The Ashburton Guardian. Magna est Veritas et Prævalebit. MONDAY, JULY 29, 1889. TEE WORLD'S FOOD SUPPLY.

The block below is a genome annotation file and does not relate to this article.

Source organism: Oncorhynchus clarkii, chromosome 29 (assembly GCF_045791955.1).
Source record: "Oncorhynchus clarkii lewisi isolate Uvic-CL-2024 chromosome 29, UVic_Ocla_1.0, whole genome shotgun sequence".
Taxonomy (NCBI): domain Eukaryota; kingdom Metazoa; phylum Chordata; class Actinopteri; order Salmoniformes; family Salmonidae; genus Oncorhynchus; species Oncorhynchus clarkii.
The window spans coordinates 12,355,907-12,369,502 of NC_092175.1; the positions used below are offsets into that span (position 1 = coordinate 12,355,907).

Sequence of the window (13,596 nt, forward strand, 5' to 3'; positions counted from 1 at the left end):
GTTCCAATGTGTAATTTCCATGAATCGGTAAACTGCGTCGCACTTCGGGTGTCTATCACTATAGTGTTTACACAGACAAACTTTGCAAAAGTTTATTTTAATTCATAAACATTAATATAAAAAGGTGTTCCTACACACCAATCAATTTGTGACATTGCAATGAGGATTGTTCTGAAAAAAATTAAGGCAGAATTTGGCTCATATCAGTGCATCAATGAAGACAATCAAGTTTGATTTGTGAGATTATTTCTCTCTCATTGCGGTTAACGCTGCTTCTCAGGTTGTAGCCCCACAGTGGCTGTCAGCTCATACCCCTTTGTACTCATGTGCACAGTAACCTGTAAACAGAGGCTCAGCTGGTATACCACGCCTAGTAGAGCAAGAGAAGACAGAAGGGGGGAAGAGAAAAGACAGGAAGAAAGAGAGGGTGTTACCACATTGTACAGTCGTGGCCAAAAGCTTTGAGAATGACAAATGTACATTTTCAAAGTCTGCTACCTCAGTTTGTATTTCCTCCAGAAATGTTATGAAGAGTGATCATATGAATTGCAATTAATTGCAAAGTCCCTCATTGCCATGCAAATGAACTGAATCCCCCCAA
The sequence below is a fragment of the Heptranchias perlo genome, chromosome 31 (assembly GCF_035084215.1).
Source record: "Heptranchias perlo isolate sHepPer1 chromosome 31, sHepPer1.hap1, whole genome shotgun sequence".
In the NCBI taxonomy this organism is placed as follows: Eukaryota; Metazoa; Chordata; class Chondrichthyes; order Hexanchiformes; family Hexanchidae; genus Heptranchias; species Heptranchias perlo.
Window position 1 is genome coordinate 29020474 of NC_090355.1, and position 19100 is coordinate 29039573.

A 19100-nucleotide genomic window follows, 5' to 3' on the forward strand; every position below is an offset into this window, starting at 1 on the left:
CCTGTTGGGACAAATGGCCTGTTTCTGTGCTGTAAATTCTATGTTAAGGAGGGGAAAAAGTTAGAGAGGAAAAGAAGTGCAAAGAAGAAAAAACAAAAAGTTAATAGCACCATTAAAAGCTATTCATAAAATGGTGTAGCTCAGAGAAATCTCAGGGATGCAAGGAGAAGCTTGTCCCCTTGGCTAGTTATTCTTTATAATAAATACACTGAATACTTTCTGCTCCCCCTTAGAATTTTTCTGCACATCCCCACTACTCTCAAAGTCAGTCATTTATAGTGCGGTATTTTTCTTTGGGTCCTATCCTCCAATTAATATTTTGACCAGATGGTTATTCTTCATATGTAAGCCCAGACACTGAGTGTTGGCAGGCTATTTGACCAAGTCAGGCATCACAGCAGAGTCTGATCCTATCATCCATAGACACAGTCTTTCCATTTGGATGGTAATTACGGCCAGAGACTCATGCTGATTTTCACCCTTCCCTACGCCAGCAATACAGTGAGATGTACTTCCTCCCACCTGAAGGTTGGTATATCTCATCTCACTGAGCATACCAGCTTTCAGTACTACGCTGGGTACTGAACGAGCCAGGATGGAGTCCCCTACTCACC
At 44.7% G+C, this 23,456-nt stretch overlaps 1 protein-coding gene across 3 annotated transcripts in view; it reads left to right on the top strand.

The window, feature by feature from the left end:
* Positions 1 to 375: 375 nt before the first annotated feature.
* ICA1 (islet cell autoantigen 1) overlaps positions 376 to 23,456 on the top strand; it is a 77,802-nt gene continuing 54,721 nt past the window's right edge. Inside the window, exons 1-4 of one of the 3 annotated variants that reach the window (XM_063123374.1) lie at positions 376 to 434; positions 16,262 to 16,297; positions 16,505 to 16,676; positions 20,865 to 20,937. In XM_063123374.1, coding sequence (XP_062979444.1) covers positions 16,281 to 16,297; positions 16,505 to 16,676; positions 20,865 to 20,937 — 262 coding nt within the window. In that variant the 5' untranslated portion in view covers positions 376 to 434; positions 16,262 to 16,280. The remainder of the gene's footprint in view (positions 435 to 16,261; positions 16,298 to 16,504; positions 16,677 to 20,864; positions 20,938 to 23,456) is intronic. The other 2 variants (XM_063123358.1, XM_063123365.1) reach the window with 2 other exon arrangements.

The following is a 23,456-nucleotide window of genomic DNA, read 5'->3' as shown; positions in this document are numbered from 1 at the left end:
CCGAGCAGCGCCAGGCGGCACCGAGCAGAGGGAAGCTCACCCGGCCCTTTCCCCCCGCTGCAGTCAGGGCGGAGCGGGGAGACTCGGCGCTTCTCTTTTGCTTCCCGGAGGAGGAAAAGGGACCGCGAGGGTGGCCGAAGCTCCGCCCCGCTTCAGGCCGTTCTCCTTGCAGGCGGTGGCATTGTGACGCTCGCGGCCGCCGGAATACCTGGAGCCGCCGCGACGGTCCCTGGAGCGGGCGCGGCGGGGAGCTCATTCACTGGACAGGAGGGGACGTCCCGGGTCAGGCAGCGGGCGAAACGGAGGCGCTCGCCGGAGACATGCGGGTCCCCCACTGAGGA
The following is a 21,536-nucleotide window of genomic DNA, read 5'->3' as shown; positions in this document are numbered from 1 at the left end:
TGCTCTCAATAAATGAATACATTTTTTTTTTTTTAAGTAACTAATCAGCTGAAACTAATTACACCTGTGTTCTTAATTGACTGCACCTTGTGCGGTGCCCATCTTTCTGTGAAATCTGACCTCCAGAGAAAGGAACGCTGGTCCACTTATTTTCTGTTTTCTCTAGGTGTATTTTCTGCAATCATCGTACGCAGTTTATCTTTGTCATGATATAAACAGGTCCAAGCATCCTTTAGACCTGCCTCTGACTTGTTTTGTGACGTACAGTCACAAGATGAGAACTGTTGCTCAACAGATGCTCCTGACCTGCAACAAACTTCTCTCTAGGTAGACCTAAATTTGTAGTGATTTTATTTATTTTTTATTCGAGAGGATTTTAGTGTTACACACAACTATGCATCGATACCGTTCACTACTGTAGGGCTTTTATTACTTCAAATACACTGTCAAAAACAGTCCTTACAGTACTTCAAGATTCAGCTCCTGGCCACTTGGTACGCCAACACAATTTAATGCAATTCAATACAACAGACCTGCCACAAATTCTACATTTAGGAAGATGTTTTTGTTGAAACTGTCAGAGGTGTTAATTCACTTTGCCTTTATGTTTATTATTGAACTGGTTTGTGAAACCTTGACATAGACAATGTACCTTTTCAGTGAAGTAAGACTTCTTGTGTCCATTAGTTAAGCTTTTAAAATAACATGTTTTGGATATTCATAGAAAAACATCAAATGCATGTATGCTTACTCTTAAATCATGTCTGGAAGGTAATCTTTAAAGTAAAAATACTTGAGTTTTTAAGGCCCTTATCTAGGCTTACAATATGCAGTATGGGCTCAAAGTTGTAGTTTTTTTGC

To place before oar readers authoritative facts respecting the prod action and price of wheat needs no apology m this district. We lately gave the views of the foremost grain merchant m Now Zealand on tho subject, and have since had brought under our notce an article m the " Contemporary Review" by tho well-known authority, Mr J. H. Oroßs, dealing with the world wide aspect of the subject. The gravity of the subject as affecting the British agricultural classes may be 'estimated when their losses during the ten years 1875-1885 are stated as being equal to a capitalised sum of £740,000,000,— equal to the amount of the British National debt. The lons includes that of tenants and farmers, and also the depreciation m tbe value of land during tho ten years. Looking to Amerioa Mr Grose quotes the report of the Royal Commission of A griculture of 1880, which after oarefully considering the cost of production ia the States, stated that if wheat fell m tl.e London market to less than 42s per quarter, exports from America must cease. The calculations were elaborate and exact, but the reductions of railway and shipping rateß of freight since that time have made it possible for American wheat to be sold m England at 823 per quarter, with increased average supplies. Formerly if British crops were poor the price was high, but now the market is ruled by foreign supplies, and this compensation is denied to the un fortunate British farmer. No probability is seen of any material change for many years. The most important influence against higher prices is the enormous area of wheat-growing territory opened by the extension of American railways. In the ten years between 1878 and 1888, the United btateu built 80,000 mileß of new railroad, of which 20,000 wero built during the eighteen months preceding 1888. The total of the American lines now open is 160,000 miles, and their annual receipts £187.000,000. Mr Cross had not tho nic.'-.us at his command to enable him to say the exact mileage open m the British Empire, including India, Canada, Australasia and all colonies, but the income of altogether was only £105,000,000, showing tho gigantic area and producing capacity on which the American lines operated. $me thousand miles of the now lines were opened m one year to the westward of the Missouri river, making available a vast grain-growing country, of which the Commission on Agriculture had no idea when their calculations as to the future were made. New sources of supply are being thus perpetually tapped, and great tracts of virgin Boil made available jn Canada as well as m America, The Manitoba territory m Canada is almost untouched. , Its powers of production, as well as those of its neighbor Dakota, m tbe United States, are practioally unlimited, while the comparative soaallness of their own consuming population will for many years oause them to export the greater part of their wheat to other markets. The Argentine Republic is opening up its great territory m the same way. On the other hand the wheat product of Uussia, which once occupied the largest figure m tho world's markets, has long fallen into a lower place. That of India cannot be calculated upon as pormanont to any extent beyond its present available surplus. On the contrary, it is known tbat the people of that country are being (jompolled by their necessities to export much of the wheat whioh, under happier conditions, they would consume at home instead of tho poorer diet on which they are obliged to live. Looking thus at the various sources of wheat supply m the world, at their enormous capabilities, and at the growing cheapness of transportation, Mr Crosß feels forced to the conclusion that there is Httlo hope of permanent improvement m tho pricos to which tho farmers can look at home. Of course, the samo conclusion must bo faced by our farmers m New Zealand and m tbe other colonies. Fortunately for us and for them, tho pricos which aro so unprofitable at home pay well m the colonies, and are likely to do so for many years, till their power of consumption becomes commensurate with that of production. More fortunately we have the growing export of frozent moan also to depend upon, and both these articles aro little likely to fail us before the natural increase of populat : on makes our own market the most favorable. Meantime we must make the bast use of our resources ; strive to vary the products grown or fed ko that one may help the other ; and adopt tho most intelligent methods of retaining the fertility of tho soil, and the most economical modes of cultivation.